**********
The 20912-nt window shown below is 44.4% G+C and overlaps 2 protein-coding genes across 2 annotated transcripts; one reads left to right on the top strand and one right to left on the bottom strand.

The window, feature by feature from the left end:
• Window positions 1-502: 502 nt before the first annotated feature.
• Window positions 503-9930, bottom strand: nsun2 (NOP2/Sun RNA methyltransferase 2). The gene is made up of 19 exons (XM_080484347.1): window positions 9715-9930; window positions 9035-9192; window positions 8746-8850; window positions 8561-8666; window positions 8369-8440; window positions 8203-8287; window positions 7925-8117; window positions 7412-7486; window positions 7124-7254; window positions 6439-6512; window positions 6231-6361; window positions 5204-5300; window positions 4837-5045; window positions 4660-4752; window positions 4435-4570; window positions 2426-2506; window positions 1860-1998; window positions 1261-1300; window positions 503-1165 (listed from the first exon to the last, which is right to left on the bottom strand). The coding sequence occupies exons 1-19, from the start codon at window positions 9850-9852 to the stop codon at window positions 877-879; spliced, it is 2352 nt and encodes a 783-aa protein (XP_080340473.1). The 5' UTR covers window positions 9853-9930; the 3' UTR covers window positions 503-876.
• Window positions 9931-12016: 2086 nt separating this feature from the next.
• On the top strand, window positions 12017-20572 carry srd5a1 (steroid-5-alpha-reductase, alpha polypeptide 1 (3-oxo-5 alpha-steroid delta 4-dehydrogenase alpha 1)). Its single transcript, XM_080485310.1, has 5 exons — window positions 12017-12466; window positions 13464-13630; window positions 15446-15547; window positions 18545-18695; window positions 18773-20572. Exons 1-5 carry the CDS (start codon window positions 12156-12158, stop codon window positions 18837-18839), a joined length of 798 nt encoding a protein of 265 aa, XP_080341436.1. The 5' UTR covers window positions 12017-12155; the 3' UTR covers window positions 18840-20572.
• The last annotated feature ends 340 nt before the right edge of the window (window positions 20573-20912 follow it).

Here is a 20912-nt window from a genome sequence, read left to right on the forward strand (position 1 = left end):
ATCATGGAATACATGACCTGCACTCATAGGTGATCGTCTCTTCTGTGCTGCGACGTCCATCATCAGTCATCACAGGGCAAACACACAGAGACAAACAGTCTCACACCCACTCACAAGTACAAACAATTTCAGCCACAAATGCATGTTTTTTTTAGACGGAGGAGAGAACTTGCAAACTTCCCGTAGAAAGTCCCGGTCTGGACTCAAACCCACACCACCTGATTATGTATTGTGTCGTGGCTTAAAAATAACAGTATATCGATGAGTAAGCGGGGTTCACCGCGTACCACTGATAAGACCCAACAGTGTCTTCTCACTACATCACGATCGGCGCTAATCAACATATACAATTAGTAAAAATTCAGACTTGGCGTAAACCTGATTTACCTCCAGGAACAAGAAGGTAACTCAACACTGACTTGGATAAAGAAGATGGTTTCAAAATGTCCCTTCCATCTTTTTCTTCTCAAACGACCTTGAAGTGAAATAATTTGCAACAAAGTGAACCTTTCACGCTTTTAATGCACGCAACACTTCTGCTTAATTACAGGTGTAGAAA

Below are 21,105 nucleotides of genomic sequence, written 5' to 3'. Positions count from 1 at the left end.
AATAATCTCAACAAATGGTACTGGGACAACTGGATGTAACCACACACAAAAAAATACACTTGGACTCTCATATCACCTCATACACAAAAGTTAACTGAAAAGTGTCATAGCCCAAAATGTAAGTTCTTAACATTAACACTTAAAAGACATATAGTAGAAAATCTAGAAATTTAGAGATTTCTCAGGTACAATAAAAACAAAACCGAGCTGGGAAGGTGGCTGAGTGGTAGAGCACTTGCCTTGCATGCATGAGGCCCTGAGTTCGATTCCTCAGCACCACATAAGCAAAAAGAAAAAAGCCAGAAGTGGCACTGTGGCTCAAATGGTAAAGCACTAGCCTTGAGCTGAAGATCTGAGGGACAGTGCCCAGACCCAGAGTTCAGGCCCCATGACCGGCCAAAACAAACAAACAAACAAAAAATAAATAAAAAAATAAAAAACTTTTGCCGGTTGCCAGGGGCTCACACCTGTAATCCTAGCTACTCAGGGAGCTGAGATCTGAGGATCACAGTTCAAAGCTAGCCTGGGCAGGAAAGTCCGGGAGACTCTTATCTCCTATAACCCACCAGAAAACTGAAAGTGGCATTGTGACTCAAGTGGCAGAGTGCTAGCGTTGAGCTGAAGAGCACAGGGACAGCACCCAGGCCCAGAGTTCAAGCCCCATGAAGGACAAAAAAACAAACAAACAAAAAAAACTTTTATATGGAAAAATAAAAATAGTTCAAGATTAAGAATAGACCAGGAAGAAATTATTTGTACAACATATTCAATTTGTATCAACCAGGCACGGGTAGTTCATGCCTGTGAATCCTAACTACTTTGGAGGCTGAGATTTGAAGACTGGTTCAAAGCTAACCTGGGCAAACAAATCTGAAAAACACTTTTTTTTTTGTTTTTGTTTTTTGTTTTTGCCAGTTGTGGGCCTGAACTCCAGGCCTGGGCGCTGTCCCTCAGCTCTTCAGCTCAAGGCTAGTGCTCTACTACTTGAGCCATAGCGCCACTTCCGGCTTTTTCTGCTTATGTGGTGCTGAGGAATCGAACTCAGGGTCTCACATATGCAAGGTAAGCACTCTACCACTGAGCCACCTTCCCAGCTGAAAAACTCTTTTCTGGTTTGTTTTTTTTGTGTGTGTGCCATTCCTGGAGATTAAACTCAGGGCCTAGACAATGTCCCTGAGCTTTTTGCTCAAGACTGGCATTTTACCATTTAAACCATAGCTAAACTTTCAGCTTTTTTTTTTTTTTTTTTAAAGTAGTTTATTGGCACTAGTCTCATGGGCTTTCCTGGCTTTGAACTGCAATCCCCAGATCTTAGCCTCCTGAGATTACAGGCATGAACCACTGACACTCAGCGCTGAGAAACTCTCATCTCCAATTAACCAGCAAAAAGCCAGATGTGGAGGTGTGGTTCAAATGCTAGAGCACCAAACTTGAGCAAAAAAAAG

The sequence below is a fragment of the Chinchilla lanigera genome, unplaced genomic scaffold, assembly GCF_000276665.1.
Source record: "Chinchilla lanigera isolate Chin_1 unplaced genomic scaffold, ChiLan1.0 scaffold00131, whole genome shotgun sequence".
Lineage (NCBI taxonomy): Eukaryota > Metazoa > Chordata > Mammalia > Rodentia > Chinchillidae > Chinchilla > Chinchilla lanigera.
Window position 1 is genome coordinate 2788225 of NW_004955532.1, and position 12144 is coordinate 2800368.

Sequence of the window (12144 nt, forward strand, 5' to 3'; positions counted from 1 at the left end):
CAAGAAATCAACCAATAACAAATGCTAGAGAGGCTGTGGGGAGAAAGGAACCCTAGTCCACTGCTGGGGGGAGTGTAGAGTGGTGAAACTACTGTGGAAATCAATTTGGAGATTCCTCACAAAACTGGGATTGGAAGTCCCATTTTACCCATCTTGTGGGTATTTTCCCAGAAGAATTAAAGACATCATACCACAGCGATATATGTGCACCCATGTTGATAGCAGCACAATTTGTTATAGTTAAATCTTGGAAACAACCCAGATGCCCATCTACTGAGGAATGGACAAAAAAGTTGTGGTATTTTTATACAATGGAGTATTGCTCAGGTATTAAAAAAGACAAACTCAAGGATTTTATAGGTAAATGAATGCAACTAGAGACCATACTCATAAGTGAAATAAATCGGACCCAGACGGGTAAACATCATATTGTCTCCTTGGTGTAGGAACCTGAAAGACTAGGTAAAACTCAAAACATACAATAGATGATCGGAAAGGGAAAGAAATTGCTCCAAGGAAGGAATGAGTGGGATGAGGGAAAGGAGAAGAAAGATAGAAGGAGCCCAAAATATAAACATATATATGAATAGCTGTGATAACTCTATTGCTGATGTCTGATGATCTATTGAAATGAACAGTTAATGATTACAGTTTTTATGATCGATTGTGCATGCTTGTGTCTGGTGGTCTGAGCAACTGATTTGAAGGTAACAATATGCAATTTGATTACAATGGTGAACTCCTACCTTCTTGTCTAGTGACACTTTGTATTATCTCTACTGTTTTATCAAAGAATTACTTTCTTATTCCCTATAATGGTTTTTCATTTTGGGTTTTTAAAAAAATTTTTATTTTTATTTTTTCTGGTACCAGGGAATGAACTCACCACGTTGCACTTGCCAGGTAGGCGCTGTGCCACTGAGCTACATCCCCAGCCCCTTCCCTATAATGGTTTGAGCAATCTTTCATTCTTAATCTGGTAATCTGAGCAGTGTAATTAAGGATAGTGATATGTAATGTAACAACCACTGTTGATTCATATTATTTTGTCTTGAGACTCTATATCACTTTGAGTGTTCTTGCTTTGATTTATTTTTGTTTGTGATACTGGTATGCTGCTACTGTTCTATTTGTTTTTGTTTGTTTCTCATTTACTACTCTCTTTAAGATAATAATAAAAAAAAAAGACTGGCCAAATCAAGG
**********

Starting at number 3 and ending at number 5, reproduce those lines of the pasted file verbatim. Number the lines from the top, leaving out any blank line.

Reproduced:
• Window positions 1-502: 502 nt before the first annotated feature.
• Window positions 503-9930, bottom strand: nsun2 (NOP2/Sun RNA methyltransferase 2). The gene is made up of 19 exons (XM_080484347.1): window positions 9715-9930; window positions 9035-9192; window positions 8746-8850; window positions 8561-8666; window positions 8369-8440; window positions 8203-8287; window positions 7925-8117; window positions 7412-7486; window positions 7124-7254; window positions 6439-6512; window positions 6231-6361; window positions 5204-5300; window positions 4837-5045; window positions 4660-4752; window positions 4435-4570; window positions 2426-2506; window positions 1860-1998; window positions 1261-1300; window positions 503-1165 (listed from the first exon to the last, which is right to left on the bottom strand). The coding sequence occupies exons 1-19, from the start codon at window positions 9850-9852 to the stop codon at window positions 877-879; spliced, it is 2352 nt and encodes a 783-aa protein (XP_080340473.1). The 5' UTR covers window positions 9853-9930; the 3' UTR covers window positions 503-876.
• Window positions 9931-12016: 2086 nt separating this feature from the next.